Cannabinoid antagonists as antiobesity agents

There is substantial evidence that endocannabinoids are involved in the control of appetite and body weight, and these effects appear to be mediated via the CB1 receptor [38, 39]. Tetrahydrocannabinol and cannabis both increase high fat and highly palatable diet intake. The endogenous cannabinoid anandamide has also been shown to increase food intake when injected into the brain, while CB1 KO mice show reduced food intake and weight gain. The highly selective CB1 antagonist rimonobant inhibits intake of palatable foods by marmosets and reduces intake of high-fat diet in rodents. However, rimonobant has no effect on normal laboratory chow intake. Pair feeding studies also show that the weight loss produced by CB1 antagonists is greater than that predicted based on reduction in calories consumed alone, suggesting that CB1 antagonists increase energy expenditure in addition to reducing food intake [21, 40].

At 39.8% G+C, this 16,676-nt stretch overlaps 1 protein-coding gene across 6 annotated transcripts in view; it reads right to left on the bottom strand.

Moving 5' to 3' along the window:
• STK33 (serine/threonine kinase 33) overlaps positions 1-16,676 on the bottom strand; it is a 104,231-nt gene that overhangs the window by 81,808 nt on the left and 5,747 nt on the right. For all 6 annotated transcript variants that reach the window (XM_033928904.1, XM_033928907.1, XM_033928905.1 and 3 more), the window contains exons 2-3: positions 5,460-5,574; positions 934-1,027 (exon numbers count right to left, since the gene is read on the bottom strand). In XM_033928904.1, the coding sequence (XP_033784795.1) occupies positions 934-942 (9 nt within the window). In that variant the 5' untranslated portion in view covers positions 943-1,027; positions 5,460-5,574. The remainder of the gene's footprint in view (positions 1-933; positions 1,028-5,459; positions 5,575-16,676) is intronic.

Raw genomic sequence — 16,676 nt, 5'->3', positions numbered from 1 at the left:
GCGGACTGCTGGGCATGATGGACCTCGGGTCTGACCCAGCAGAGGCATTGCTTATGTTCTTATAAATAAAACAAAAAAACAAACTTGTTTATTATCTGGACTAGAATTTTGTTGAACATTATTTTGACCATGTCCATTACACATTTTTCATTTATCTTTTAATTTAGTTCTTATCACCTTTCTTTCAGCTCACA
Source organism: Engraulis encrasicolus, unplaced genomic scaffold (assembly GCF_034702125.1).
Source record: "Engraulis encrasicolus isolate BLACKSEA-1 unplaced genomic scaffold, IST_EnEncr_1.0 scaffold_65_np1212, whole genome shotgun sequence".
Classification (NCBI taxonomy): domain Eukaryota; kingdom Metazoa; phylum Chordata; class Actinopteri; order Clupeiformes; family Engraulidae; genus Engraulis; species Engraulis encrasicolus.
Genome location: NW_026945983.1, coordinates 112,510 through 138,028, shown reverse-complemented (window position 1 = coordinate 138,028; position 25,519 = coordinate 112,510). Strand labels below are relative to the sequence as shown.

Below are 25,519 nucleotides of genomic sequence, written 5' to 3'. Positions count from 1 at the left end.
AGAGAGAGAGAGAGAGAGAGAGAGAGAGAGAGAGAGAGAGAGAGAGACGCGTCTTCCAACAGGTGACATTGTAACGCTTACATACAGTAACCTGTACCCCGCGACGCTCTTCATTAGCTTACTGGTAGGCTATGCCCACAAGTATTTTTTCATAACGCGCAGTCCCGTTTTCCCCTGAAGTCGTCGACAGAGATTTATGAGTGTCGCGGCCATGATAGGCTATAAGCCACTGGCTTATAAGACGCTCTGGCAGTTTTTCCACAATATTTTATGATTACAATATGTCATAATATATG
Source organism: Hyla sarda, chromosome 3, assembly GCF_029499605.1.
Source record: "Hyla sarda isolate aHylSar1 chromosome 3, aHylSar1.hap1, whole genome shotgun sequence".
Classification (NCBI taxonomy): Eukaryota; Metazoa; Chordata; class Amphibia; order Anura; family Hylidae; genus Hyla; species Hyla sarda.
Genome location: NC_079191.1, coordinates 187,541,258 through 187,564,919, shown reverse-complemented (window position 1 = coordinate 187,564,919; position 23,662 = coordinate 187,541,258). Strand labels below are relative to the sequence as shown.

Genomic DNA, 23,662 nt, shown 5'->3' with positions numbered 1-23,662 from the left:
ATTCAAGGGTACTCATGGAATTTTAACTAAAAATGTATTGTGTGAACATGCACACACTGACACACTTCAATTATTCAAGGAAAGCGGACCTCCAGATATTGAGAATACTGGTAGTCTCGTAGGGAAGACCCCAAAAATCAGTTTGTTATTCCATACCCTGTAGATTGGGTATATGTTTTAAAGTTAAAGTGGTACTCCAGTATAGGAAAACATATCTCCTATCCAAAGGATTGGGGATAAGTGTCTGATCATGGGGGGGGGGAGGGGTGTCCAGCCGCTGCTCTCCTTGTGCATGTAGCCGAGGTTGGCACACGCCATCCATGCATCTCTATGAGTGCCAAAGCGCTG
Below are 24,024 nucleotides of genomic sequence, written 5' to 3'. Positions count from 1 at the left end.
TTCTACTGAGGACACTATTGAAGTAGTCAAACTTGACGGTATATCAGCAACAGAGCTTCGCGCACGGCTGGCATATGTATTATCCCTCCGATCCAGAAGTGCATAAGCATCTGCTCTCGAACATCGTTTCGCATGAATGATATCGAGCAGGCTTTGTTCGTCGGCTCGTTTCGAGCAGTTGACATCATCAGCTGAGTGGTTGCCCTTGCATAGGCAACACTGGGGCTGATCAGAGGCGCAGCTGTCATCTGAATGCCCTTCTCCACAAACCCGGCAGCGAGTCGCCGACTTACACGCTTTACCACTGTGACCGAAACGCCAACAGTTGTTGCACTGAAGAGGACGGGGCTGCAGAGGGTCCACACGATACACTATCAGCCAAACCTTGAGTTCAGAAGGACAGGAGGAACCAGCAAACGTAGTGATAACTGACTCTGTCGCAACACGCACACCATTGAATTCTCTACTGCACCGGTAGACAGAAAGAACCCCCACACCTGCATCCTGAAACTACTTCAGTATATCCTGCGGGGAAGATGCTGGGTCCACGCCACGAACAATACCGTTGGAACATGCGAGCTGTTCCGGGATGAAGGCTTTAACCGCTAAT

The central actions of endocannabinoids on food intake are mediated by direct action within the hypothalamus. Endocannabinoids are under negative control by leptin, the adipocyte hormone that inhibits orexigenic signalling in the hypothalamus. In genetically obese animals that have disrupted leptin function, the endocannabinoids system is found to be overactive. Activation of CB1 receptors within the hypothalamus results in the disinhibition of MCH release, producing an orexigenic action [21].

Rimonobant and a number of other CB1 antagonists (taranabant, otenabant, surinabant and ibipinabant) have been taken into clinical development and shown to produce significant decreases in body weight. In a recent meta-analysis, rimonobant was shown to produce a 4.7-kg reduction in body weight after 1 year, an effect size similar to that observed for sibutramine. Rimonobant also significantly reduced placebo subtracted waist circumference, blood pressure and triglyceride concentrations [41]. The CB1 antagonist significantly increased the incidence of psychiatric adverse events (notably, depression, anxiety, irritability and aggression). These adverse events led to the withdrawal of rimonobant and termination of the development of several other CB1 antagonists for obesity [42].

Combination pharmacotherapy as an alternative approach